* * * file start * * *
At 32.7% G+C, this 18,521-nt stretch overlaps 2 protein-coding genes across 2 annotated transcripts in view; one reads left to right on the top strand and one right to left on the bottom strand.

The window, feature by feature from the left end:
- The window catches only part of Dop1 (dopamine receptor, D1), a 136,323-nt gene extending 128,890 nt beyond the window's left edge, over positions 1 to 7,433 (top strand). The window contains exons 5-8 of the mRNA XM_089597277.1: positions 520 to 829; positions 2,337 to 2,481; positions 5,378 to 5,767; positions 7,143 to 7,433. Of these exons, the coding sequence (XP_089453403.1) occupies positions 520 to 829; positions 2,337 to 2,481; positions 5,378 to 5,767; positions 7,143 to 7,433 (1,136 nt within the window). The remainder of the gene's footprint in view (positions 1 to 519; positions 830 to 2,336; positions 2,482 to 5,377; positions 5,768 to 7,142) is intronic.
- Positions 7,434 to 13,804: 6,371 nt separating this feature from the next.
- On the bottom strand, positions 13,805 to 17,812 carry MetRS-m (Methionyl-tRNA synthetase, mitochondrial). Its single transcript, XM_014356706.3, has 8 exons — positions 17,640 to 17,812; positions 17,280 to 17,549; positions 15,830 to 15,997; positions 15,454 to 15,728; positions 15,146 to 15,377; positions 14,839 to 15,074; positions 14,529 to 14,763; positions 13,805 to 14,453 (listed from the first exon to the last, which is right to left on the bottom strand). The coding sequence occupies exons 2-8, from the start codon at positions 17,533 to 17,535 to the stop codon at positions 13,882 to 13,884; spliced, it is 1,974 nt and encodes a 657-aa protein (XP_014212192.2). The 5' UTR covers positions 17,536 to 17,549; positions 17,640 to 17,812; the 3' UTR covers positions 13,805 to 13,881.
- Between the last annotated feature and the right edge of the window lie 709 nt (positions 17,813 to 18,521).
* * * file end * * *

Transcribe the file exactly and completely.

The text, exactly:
At 32.7% G+C, this 18,521-nt stretch overlaps 2 protein-coding genes across 2 annotated transcripts in view; one reads left to right on the top strand and one right to left on the bottom strand.

The window, feature by feature from the left end:
- The window catches only part of Dop1 (dopamine receptor, D1), a 136,323-nt gene extending 128,890 nt beyond the window's left edge, over positions 1 to 7,433 (top strand). The window contains exons 5-8 of the mRNA XM_089597277.1: positions 520 to 829; positions 2,337 to 2,481; positions 5,378 to 5,767; positions 7,143 to 7,433. Of these exons, the coding sequence (XP_089453403.1) occupies positions 520 to 829; positions 2,337 to 2,481; positions 5,378 to 5,767; positions 7,143 to 7,433 (1,136 nt within the window). The remainder of the gene's footprint in view (positions 1 to 519; positions 830 to 2,336; positions 2,482 to 5,377; positions 5,768 to 7,142) is intronic.
- Positions 7,434 to 13,804: 6,371 nt separating this feature from the next.
- On the bottom strand, positions 13,805 to 17,812 carry MetRS-m (Methionyl-tRNA synthetase, mitochondrial). Its single transcript, XM_014356706.3, has 8 exons — positions 17,640 to 17,812; positions 17,280 to 17,549; positions 15,830 to 15,997; positions 15,454 to 15,728; positions 15,146 to 15,377; positions 14,839 to 15,074; positions 14,529 to 14,763; positions 13,805 to 14,453 (listed from the first exon to the last, which is right to left on the bottom strand). The coding sequence occupies exons 2-8, from the start codon at positions 17,533 to 17,535 to the stop codon at positions 13,882 to 13,884; spliced, it is 1,974 nt and encodes a 657-aa protein (XP_014212192.2). The 5' UTR covers positions 17,536 to 17,549; positions 17,640 to 17,812; the 3' UTR covers positions 13,805 to 13,881.
- Between the last annotated feature and the right edge of the window lie 709 nt (positions 17,813 to 18,521).